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Special Populations: Older Adults ~ 65+

Strength, power, muscular endurance, cardio, and metabolism naturally decrease as we age once we pass about 30 years of age.  Not everything goes down however; body fat increases.  We’ll also likely need to get a medical clearance to workout with a trainer or in a gym setting.  Also, beneficial to older adults is a thorough, longer warm-up (perhaps include some stretching) almost doubling the warm-up time of a 25-year-old.  Exercise is beneficial for a lifetime.  The focus for older adults will be maintaining current health or a steady progression.  The emphasis will be on balance in order to prevent falls.  And, exercise will strengthen bones by increase or maintaining bone density.  Most of the activities of daily living, cooking, cleaning, bathing, will be much easier to perform when exercise is also part of a regular routine.  This will mean at least and normally about 2 training sessions per week.  Again, nutrition is often an overlooked area.  Protein intake is important and often protein foods require a lot of chewing making them a less desirable food choice.  This is within the realm of comfort.  Considering comfort, performing exercises in a manner within a comfortable position are most preferred.  This also means that exercises that may increase intracranial pressure should be avoided (blood pressure) for safety.  (Do not perform “head below hips” or Valsalva techniques.)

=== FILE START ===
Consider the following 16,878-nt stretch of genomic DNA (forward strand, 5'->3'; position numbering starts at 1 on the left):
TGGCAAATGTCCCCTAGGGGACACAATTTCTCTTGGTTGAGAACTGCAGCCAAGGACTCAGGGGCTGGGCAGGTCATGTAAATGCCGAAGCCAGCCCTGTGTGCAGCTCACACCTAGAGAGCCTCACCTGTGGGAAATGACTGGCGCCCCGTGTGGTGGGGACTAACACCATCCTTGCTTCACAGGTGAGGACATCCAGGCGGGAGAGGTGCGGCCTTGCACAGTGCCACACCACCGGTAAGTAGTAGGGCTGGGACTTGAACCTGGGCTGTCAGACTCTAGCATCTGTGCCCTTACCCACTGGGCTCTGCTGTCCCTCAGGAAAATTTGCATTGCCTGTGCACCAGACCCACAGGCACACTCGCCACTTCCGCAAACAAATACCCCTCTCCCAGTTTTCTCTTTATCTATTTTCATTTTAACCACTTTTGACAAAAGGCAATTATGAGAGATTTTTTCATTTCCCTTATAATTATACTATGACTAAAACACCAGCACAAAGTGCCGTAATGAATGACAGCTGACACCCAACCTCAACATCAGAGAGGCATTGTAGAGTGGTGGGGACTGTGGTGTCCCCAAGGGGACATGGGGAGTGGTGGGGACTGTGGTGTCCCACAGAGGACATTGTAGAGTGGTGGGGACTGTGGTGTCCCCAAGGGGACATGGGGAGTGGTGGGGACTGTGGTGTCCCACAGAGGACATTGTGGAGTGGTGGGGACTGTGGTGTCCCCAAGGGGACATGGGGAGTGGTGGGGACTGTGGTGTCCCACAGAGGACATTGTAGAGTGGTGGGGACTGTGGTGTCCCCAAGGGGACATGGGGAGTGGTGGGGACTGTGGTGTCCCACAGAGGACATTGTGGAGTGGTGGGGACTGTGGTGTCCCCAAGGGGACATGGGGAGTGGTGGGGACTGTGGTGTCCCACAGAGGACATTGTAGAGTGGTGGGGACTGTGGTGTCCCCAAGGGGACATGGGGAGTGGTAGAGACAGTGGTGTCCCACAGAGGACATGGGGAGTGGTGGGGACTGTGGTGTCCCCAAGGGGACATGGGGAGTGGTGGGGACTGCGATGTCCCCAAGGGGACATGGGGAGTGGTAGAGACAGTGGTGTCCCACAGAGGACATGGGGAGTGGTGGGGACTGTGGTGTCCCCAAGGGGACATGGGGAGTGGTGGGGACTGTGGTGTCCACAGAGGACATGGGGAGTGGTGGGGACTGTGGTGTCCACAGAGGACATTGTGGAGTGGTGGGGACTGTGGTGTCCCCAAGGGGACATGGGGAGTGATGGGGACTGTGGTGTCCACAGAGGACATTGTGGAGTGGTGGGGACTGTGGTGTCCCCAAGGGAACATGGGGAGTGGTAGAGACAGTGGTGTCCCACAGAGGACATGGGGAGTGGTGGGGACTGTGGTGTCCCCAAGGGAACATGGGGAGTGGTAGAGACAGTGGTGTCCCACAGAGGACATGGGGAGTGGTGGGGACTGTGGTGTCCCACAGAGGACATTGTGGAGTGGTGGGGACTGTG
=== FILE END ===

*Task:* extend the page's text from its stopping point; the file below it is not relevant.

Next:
–       Light Stretching

–       Progressive overload (start light)

–       Beginner’s Workout (total body, 2 * a week, 10-15 reps at a 2:4 tempo)

–       Stable Exercises, progress to standing & weight-bearing exercises

–       Monitor RPE (Rate of Perceived Exertion)  Take a break if needed.

–       Limit soreness (negatives, volume (total reps), intensity techniques (drop sets), and new exercises all cause soreness)

You can be an older adult and perform physically better than some 25 year olds.  These are general guidelines for older adults and a general good place to start for most.  When an exercise is difficult to perform, find a way to make the resistance easier.  If you find the exercise is still difficult, performing partial range of motion is acceptable.  However, there should never be pain and exercises should be fun.  The reason most people do anything is that it’s fun.  If it’s not fun, we won’t likely continue.  Something to consider especially if you’re an older adult and don’t enjoy living.  … Find something to be passionate about, something that moves your mind and body.  This could be interacting with grandchildren, vacations, language exchanges with new friends, and other life activities.

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